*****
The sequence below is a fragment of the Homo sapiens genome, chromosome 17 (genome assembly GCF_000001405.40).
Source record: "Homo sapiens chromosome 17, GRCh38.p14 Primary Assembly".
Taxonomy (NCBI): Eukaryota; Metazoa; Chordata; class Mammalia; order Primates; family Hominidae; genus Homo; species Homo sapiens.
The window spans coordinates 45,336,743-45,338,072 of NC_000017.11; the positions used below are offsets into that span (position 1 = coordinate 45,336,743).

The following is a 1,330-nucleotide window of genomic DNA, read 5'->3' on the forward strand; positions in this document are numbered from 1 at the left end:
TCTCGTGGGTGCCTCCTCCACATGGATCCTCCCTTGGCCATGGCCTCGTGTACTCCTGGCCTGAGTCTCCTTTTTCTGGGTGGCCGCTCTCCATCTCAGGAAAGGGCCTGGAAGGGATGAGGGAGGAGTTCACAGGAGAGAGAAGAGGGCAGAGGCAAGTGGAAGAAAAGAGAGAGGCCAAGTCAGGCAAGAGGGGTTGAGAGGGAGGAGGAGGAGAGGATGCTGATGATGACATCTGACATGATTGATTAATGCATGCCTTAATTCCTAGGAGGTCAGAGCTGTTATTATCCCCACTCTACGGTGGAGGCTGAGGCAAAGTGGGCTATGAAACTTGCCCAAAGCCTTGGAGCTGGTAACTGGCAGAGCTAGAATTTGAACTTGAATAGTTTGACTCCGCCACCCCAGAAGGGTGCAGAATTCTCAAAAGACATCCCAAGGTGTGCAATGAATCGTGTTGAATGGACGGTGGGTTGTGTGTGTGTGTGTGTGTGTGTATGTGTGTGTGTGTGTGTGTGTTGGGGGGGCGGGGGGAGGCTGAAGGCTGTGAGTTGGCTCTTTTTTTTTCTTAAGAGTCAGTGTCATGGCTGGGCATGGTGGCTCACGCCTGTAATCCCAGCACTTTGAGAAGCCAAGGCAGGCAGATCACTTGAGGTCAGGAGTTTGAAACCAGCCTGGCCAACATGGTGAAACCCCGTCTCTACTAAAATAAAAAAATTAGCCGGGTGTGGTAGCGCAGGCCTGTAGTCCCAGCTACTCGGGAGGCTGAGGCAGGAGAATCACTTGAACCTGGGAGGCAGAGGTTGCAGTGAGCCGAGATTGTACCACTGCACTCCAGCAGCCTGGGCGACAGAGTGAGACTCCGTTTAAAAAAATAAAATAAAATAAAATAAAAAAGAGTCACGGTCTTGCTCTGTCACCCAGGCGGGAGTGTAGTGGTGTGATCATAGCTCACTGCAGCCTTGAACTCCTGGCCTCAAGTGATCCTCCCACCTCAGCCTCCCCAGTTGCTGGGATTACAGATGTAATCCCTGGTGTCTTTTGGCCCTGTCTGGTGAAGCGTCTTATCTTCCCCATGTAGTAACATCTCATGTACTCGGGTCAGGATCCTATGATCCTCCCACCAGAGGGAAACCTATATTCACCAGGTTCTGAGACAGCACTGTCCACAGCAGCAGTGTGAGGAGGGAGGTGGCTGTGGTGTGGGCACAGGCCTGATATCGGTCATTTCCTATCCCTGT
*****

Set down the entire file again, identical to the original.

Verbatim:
The sequence below is a fragment of the Homo sapiens genome, chromosome 17 (genome assembly GCF_000001405.40).
Source record: "Homo sapiens chromosome 17, GRCh38.p14 Primary Assembly".
Taxonomy (NCBI): Eukaryota; Metazoa; Chordata; class Mammalia; order Primates; family Hominidae; genus Homo; species Homo sapiens.
The window spans coordinates 45,336,743-45,338,072 of NC_000017.11; the positions used below are offsets into that span (position 1 = coordinate 45,336,743).

The following is a 1,330-nucleotide window of genomic DNA, read 5'->3' on the forward strand; positions in this document are numbered from 1 at the left end:
TCTCGTGGGTGCCTCCTCCACATGGATCCTCCCTTGGCCATGGCCTCGTGTACTCCTGGCCTGAGTCTCCTTTTTCTGGGTGGCCGCTCTCCATCTCAGGAAAGGGCCTGGAAGGGATGAGGGAGGAGTTCACAGGAGAGAGAAGAGGGCAGAGGCAAGTGGAAGAAAAGAGAGAGGCCAAGTCAGGCAAGAGGGGTTGAGAGGGAGGAGGAGGAGAGGATGCTGATGATGACATCTGACATGATTGATTAATGCATGCCTTAATTCCTAGGAGGTCAGAGCTGTTATTATCCCCACTCTACGGTGGAGGCTGAGGCAAAGTGGGCTATGAAACTTGCCCAAAGCCTTGGAGCTGGTAACTGGCAGAGCTAGAATTTGAACTTGAATAGTTTGACTCCGCCACCCCAGAAGGGTGCAGAATTCTCAAAAGACATCCCAAGGTGTGCAATGAATCGTGTTGAATGGACGGTGGGTTGTGTGTGTGTGTGTGTGTGTGTATGTGTGTGTGTGTGTGTGTGTTGGGGGGGCGGGGGGAGGCTGAAGGCTGTGAGTTGGCTCTTTTTTTTTCTTAAGAGTCAGTGTCATGGCTGGGCATGGTGGCTCACGCCTGTAATCCCAGCACTTTGAGAAGCCAAGGCAGGCAGATCACTTGAGGTCAGGAGTTTGAAACCAGCCTGGCCAACATGGTGAAACCCCGTCTCTACTAAAATAAAAAAATTAGCCGGGTGTGGTAGCGCAGGCCTGTAGTCCCAGCTACTCGGGAGGCTGAGGCAGGAGAATCACTTGAACCTGGGAGGCAGAGGTTGCAGTGAGCCGAGATTGTACCACTGCACTCCAGCAGCCTGGGCGACAGAGTGAGACTCCGTTTAAAAAAATAAAATAAAATAAAATAAAAAAGAGTCACGGTCTTGCTCTGTCACCCAGGCGGGAGTGTAGTGGTGTGATCATAGCTCACTGCAGCCTTGAACTCCTGGCCTCAAGTGATCCTCCCACCTCAGCCTCCCCAGTTGCTGGGATTACAGATGTAATCCCTGGTGTCTTTTGGCCCTGTCTGGTGAAGCGTCTTATCTTCCCCATGTAGTAACATCTCATGTACTCGGGTCAGGATCCTATGATCCTCCCACCAGAGGGAAACCTATATTCACCAGGTTCTGAGACAGCACTGTCCACAGCAGCAGTGTGAGGAGGGAGGTGGCTGTGGTGTGGGCACAGGCCTGATATCGGTCATTTCCTATCCCTGT